Posted by Charles Rehberg on Oct 01, 2018
North Notes
Spokane North Rotary Club Bulletin
October 1, 2018
Rotary calendar:
            Oct. 8: Rotary Connects at The Backyard Public House, 1811 W. Broadway, starting at 4:30 p.m.  A special meeting of Club 21’s Rotary International Committee and other clubs meet at 4 p.m.
            Oct. 15: Meet Rotary 5080 District Gov. Bev Reed at noon at Nectar in Kendall Yards.
            Oct. 22: Turn in ticket sales money and wine bottle donations at noon at Nectar in Kendall Yards for our Nov. 2 “Dine Out Spokane for Kids” event.
            Oct. 29: No meeting scheduled on the fifth Monday.  On this date, however, some prep may be needed for the fund-raiser.
            Nov. 2: FUND-RAISER!! Dine Out Spokane for Kids presents “Wine & Craft Beer Tasting Under the Big Top”. Time: 5:30-8:30 p.m.  Kalispel Golf and Country Club located at 2010 W. Waikiki Road (the former Spokane Country Club).
Briefly: Turkey thoughts: With space available, club members, spouses and guests can sign up for “Tom’s Turkey Drive.”  President Lenore Romney is coordinating this “Rotary Serves” monthly event. 
            While KREM’s Tom Sherry is the lead personality, the Turkey Drive has seven major sponsors, including 2nd Harvest, which distributes meals to about 11,000 Inland Northwest families.  Club members can volunteer on Saturday, Nov.17, at 8:00 a.m. to 10:00 a.m. at the Rosauer’s store on 29th (11 volunteers needed), or from 9:45a.m. to noon at Rosauer’s at the North Y (4 volunteers needed).  Email Lenore if you want to serve at one of the locations.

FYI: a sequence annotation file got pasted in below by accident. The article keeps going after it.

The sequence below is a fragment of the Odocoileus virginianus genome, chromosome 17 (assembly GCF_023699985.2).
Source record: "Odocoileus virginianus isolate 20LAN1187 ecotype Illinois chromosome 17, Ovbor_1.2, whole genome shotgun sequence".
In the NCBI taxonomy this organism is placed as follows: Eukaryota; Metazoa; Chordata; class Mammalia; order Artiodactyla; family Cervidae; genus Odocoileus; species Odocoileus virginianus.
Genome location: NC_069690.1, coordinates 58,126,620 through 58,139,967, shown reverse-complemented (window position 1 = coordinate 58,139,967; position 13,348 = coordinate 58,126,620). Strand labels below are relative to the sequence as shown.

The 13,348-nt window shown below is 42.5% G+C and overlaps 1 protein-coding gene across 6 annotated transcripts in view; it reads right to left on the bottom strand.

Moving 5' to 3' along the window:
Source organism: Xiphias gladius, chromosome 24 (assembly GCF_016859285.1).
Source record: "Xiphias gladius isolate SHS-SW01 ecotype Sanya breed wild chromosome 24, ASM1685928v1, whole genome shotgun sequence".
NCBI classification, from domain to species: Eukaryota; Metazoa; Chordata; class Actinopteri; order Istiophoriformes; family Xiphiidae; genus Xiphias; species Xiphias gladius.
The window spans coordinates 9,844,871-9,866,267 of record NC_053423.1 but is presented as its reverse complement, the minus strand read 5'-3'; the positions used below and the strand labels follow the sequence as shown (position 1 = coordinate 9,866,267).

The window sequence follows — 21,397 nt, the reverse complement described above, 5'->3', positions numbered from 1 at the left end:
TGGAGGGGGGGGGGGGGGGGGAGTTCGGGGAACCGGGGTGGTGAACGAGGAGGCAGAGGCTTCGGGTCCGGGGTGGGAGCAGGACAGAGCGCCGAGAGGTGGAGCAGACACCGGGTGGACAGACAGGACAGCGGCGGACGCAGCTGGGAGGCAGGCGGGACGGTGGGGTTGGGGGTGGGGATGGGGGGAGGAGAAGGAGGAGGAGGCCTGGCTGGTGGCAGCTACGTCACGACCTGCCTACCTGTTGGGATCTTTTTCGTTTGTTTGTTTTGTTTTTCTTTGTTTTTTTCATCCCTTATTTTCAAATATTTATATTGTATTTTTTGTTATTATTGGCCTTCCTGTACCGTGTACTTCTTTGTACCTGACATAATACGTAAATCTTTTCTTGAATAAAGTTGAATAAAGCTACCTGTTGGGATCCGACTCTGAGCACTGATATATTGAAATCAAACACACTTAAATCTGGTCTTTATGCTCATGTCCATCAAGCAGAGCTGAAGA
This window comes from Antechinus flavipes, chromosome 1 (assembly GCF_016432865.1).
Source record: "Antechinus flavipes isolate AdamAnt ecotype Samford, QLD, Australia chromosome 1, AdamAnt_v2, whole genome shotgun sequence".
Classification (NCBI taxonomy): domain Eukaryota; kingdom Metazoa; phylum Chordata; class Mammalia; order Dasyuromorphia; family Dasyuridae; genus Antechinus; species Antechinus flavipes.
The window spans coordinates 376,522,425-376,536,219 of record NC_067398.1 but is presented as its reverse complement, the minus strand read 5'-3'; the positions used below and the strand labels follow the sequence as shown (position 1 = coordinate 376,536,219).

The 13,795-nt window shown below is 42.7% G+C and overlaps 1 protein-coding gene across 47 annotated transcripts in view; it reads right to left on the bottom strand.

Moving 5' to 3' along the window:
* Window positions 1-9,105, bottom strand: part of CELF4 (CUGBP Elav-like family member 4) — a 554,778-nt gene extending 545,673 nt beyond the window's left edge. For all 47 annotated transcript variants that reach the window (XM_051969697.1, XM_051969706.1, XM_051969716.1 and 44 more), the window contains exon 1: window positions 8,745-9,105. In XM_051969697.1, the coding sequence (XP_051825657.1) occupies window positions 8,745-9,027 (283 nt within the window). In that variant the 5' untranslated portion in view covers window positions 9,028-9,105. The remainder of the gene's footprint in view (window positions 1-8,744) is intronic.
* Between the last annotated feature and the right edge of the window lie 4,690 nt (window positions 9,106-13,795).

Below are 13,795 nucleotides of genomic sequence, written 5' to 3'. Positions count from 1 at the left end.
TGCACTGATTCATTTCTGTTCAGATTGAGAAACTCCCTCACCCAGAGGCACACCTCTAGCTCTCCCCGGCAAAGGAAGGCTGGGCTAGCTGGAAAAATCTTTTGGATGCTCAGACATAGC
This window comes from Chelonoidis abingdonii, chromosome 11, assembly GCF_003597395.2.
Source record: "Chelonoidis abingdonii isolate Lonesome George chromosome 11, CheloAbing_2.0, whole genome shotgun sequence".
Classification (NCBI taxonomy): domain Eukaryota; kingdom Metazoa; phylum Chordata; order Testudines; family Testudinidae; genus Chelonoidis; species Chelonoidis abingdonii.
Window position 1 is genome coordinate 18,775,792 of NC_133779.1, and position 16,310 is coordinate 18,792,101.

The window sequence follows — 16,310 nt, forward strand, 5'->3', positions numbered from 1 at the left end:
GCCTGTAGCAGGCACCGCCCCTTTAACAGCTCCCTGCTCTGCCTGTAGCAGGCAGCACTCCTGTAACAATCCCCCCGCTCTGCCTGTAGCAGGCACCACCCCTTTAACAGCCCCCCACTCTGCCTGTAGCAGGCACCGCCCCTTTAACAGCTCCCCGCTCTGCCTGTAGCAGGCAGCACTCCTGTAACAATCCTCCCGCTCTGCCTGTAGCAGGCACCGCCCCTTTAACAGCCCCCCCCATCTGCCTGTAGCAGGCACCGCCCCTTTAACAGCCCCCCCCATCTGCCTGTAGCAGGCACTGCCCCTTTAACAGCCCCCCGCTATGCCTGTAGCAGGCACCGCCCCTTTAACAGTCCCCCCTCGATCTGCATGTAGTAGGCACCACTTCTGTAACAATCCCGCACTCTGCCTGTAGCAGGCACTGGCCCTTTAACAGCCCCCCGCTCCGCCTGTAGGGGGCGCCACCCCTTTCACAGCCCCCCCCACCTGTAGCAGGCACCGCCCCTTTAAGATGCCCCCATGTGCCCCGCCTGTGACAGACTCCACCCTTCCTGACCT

Volunteers help process turkey and food donations in the parking lot.     
Funds: Here’s the ticket, and much more
Less than one month remains for the club’s fund-raiser on Friday, Nov. 2.
Under the direction of Club President Lenore Romney, the well-planned event will be in the Kalispel Golf and Country Club’s big white tent. 
At the Oct. 1 meeting, tickets were distributed and sign-ups continued to connect with wineries and wine shops which can support the wine-tasting, dinner and other events designed to raise about $15,000 for various Holmes Elementary School activities and other needy students in the West Central near-North Side venues.
The $75 tickets include wine tasting with antipasto appetizers and an Italian buffet dinner.  The event will include a Wine Grab whereby participants pay a fee to randomly select a numbered cork and then “win” the wine bottle with the corresponding number. 
Romney said Oct. 22 is “turn-in day.”  Ticket sales proceeds and unsold tickets should be brought to the meeting that Monday.  That also is the day to turn in wine bottle donations for the Wine Grab.
Foremost, sponsor donors are needed to help raise at least one-third of the goal.  That is less than previous fund-raising totals in recent years.